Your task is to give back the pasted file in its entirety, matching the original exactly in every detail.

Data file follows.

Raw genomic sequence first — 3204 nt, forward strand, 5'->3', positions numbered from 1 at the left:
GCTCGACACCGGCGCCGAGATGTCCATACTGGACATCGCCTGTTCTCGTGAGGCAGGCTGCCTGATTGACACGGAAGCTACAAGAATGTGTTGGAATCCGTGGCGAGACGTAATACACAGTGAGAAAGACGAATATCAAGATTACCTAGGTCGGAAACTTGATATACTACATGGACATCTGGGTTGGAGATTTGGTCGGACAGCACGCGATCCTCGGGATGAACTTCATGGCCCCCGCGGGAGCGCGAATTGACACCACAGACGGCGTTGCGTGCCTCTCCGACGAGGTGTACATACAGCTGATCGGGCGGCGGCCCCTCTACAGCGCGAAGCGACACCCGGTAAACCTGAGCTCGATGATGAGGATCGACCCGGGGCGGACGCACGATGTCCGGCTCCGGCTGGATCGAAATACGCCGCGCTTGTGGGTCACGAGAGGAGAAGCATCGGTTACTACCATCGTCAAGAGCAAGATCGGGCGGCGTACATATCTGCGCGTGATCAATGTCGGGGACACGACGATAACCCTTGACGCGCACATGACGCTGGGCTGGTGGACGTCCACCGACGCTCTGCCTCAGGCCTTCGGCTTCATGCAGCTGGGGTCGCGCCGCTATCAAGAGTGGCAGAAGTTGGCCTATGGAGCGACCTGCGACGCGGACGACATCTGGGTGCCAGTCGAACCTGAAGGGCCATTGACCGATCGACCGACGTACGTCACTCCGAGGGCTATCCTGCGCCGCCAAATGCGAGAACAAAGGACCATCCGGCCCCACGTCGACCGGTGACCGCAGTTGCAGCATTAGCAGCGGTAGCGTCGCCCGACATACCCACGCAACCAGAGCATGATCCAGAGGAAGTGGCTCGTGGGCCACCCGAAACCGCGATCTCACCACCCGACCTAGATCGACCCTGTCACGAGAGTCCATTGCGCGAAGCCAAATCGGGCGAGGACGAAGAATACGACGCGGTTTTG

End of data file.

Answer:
Raw genomic sequence first — 3204 nt, forward strand, 5'->3', positions numbered from 1 at the left:
GCTCGACACCGGCGCCGAGATGTCCATACTGGACATCGCCTGTTCTCGTGAGGCAGGCTGCCTGATTGACACGGAAGCTACAAGAATGTGTTGGAATCCGTGGCGAGACGTAATACACAGTGAGAAAGACGAATATCAAGATTACCTAGGTCGGAAACTTGATATACTACATGGACATCTGGGTTGGAGATTTGGTCGGACAGCACGCGATCCTCGGGATGAACTTCATGGCCCCCGCGGGAGCGCGAATTGACACCACAGACGGCGTTGCGTGCCTCTCCGACGAGGTGTACATACAGCTGATCGGGCGGCGGCCCCTCTACAGCGCGAAGCGACACCCGGTAAACCTGAGCTCGATGATGAGGATCGACCCGGGGCGGACGCACGATGTCCGGCTCCGGCTGGATCGAAATACGCCGCGCTTGTGGGTCACGAGAGGAGAAGCATCGGTTACTACCATCGTCAAGAGCAAGATCGGGCGGCGTACATATCTGCGCGTGATCAATGTCGGGGACACGACGATAACCCTTGACGCGCACATGACGCTGGGCTGGTGGACGTCCACCGACGCTCTGCCTCAGGCCTTCGGCTTCATGCAGCTGGGGTCGCGCCGCTATCAAGAGTGGCAGAAGTTGGCCTATGGAGCGACCTGCGACGCGGACGACATCTGGGTGCCAGTCGAACCTGAAGGGCCATTGACCGATCGACCGACGTACGTCACTCCGAGGGCTATCCTGCGCCGCCAAATGCGAGAACAAAGGACCATCCGGCCCCACGTCGACCGGTGACCGCAGTTGCAGCATTAGCAGCGGTAGCGTCGCCCGACATACCCACGCAACCAGAGCATGATCCAGAGGAAGTGGCTCGTGGGCCACCCGAAACCGCGATCTCACCACCCGACCTAGATCGACCCTGTCACGAGAGTCCATTGCGCGAAGCCAAATCGGGCGAGGACGAAGAATACGACGCGGTTTTG